HE was the foremost pop star of his day — if he were around now, he would have top billing at Live at the Marquee.
So when the Hungarian composer and virtuoso pianist, Franz Liszt, arrived in Cork for a series of concerts in 1840, he would have expected to perform at the city’s premier entertainment centre, the Theatre Royal on George’s Street (now Oliver Plunkett Street).
His recitals, however, had to take place in the Clarence Hall of the nearby Imperial Hotel, for the theatre had burned down in a spectacular fire that April.
Opening its doors to the public in July, 1760, the Theatre Royal was the second venue of that name in Cork: the previous one stood at the corner of George’s Street and Playhouse Lane (now Prince’s Street).
The new theatre was erected between Morgan’s Lane (now Morgan Street) and Five-Alley Lane (now Pembroke Street) on the footprint occupied today by the General Post Office. Its address was 29, George’s Street.
Samuel Hobbs, carpenter/architect with Cork Corporation (and the designer of Clarke’s Bridge, still fully functioning) was responsible for the theatre’s handsome colonnaded façade.
Hailed as one of Cork’s finest buildings, its dimensions made it the largest theatre in Ireland outside of Dublin. Every famous artiste who performed in Ireland played the Theatre Royal and the city ‘taxi rank’ was located there.
Protected from the weather by the colonnade, the so-called ‘Chairmen’ waited patiently with their sedan chairs for their ‘fares’. They would carry you — literally — to any point in the city; 4d (four pence) for the ‘flat’ of the city, and 6d (six pence) to the suburbs.
In 1827, the theatre was closed for a time for refurbishment, and the Cork Constitution gives us a brief insight into what it may have looked like on the night of its burning a few years later:
“This theatre is now one of the neatest and most compact in Ireland, and little inferior to many of note in the Metropolis of the Sister Kingdom. All the boxes are newly molded in gold, and tastefully festooned with pink satin. The seats are newly covered, and backed most comfortably. The seats in the pit are also covered with green cloth, which, together with the light appearance of the house, and the brilliancy of the gas, has a very pretty effect indeed.”
Theatres were notoriously susceptible to fire. With little or no effective fire separation between stage and auditorium, many had a common roof extending over both areas.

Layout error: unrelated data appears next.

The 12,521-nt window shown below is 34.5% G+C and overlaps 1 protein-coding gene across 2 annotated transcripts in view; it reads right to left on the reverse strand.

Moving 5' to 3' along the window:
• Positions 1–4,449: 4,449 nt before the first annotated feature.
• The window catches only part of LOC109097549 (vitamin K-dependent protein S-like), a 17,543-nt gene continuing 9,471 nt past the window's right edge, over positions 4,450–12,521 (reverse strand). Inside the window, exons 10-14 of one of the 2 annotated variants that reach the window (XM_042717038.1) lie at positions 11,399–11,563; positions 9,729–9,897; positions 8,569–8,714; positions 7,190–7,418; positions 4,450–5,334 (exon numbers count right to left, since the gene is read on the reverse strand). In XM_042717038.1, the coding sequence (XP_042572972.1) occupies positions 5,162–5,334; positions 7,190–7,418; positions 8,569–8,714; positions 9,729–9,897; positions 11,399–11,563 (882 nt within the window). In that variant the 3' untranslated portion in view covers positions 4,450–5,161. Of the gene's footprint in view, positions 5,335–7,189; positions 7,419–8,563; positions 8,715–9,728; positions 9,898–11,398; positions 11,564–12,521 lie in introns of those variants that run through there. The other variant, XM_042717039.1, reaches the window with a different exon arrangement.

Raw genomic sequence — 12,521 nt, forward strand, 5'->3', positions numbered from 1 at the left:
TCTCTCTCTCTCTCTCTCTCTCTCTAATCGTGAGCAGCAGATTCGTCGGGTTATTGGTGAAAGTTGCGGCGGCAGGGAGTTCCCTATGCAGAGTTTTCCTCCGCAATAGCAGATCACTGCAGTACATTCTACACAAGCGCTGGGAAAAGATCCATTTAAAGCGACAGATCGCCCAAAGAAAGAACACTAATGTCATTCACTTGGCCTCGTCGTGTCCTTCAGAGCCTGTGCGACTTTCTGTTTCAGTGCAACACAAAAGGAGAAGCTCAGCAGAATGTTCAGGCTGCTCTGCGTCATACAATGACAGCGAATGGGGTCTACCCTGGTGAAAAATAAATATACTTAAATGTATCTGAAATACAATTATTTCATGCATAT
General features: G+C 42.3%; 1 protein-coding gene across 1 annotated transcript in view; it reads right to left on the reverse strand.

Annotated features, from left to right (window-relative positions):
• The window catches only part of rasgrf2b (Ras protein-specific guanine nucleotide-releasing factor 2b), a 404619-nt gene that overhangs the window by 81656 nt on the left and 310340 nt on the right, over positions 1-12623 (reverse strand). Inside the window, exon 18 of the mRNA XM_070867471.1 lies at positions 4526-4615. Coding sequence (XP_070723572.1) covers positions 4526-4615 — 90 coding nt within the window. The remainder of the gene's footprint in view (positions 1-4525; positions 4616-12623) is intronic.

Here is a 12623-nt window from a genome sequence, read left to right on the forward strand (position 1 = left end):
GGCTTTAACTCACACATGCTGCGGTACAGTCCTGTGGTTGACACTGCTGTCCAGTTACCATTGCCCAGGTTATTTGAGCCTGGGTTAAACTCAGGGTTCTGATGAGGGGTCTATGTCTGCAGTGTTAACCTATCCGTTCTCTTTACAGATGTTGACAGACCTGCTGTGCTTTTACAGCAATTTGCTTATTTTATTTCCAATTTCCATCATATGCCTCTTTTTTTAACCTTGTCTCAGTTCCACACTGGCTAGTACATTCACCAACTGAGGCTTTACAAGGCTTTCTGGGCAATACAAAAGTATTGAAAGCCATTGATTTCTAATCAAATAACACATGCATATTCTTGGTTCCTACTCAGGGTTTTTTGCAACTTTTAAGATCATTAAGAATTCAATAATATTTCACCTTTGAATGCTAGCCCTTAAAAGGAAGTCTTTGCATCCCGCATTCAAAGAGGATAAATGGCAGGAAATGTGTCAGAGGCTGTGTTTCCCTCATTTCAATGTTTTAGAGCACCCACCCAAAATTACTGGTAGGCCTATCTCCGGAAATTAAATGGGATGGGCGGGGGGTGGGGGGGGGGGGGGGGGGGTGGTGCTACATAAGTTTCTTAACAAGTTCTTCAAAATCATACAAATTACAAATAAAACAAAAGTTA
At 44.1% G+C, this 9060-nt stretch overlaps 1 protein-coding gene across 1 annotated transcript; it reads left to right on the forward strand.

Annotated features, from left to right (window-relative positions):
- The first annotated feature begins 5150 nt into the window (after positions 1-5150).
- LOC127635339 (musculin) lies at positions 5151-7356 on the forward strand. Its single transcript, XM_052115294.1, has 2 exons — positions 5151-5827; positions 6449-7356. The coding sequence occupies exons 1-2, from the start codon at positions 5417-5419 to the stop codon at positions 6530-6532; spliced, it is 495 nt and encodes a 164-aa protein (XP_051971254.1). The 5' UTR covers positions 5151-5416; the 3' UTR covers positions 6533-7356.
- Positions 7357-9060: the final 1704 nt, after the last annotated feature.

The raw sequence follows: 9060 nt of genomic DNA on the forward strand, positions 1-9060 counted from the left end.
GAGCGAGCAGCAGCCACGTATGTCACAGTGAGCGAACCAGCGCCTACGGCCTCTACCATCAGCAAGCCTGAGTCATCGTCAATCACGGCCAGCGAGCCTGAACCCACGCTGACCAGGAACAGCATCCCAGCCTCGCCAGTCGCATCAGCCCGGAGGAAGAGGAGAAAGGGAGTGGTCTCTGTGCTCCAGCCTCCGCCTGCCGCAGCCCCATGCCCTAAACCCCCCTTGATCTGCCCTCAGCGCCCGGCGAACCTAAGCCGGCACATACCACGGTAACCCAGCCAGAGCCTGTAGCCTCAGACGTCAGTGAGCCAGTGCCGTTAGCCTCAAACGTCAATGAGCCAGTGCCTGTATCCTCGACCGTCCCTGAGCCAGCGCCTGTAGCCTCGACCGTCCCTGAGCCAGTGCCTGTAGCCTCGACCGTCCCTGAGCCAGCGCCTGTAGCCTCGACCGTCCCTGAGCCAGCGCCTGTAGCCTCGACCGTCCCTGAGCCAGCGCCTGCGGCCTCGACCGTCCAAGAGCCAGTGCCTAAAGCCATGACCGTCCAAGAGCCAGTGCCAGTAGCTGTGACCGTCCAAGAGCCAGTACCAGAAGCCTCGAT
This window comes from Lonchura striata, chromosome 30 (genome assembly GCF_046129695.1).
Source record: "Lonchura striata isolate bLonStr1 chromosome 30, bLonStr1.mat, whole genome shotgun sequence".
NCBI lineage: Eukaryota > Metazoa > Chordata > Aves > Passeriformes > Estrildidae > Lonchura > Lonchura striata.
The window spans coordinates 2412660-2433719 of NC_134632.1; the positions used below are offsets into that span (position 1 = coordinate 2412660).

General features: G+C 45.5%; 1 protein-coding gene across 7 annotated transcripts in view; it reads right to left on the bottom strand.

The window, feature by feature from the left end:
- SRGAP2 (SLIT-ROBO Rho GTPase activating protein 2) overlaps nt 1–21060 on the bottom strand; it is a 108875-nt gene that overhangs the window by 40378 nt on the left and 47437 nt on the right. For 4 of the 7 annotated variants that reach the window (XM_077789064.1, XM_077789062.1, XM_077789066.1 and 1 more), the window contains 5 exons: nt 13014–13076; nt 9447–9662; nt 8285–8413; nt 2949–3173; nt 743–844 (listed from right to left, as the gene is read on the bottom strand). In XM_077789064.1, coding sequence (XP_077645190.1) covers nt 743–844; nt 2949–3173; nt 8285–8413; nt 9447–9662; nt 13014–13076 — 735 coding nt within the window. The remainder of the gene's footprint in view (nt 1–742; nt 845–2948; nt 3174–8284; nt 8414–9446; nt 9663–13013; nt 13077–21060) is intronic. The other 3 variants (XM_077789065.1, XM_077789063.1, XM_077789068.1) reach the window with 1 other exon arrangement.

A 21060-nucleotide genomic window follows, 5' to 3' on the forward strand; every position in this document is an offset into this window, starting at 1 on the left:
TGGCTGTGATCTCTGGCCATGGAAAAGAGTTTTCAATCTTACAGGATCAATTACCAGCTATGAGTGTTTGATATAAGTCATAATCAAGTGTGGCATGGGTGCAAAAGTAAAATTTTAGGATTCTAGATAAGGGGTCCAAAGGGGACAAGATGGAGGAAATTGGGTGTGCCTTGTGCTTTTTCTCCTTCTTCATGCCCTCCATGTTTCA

Lighting was by gas, but supplementary lighting in the form of hanging lamps, sconces and candles was also used. Limelight, used to create brilliant effects on stage, was created by heating pure lime by means of the constant application of gas-fired burners. The swirling skirts or billowing dresses of the actresses on stage were only inches away.
Very little supervision was exercised by the authorities, who were far more concerned with an actress showing a naughty glimpse of leg than with public safety.
Galleries were built with no alternative means of escape. Dark, tortuous passages and steep, obstructed narrow stairs, down which the public in their hundreds were expected to flee in an emergency, were the norm.
Architects of the day saw nothing wrong with incorporating low roofs and small exit doors in their plans. Firefighting appliances, other than water buckets (which more often than not were full of rubbish) were usually non-existent.
Some nights before the fire at the Theatre Royal in Cork, a curious thing happened. The theatre had closed for the night and it appeared everyone had gone home, but two women were left on the premises, quietly working away in a remote corner. One thought she got a peculiar smell, and on investigation, found a bottle with a candle lighting in it, hidden near some flammable material. She called her friend, and when they went to snuff it out, the bottle exploded, scattering burning liquid all around. With great presence of mind, they fortunately managed to quench the incipient blaze.
Then, on the Friday night before the blaze, a policeman on his beat near the theatre ‘perceived a most disagreeable smell’ which he took to be something burning. Not being able to find anything amiss, he had a word with the night watchman to ‘look out against fire’.
In the early hours of Palm Sunday, April 12, 1840, the Theatre Royal was totally destroyed in a fire after the last performance before Easter.
The curtains had been drawn around midnight following a ‘benefit for Mr and Mrs Wood’, a noted singing duo. The fire was discovered just after 2am when flames were observed bursting through the roof. As news spread across the city, the church bells began ringing the traditional ‘reverse peal’ (known as ‘ringing the bells backwards’) to alert the various firefighting agencies.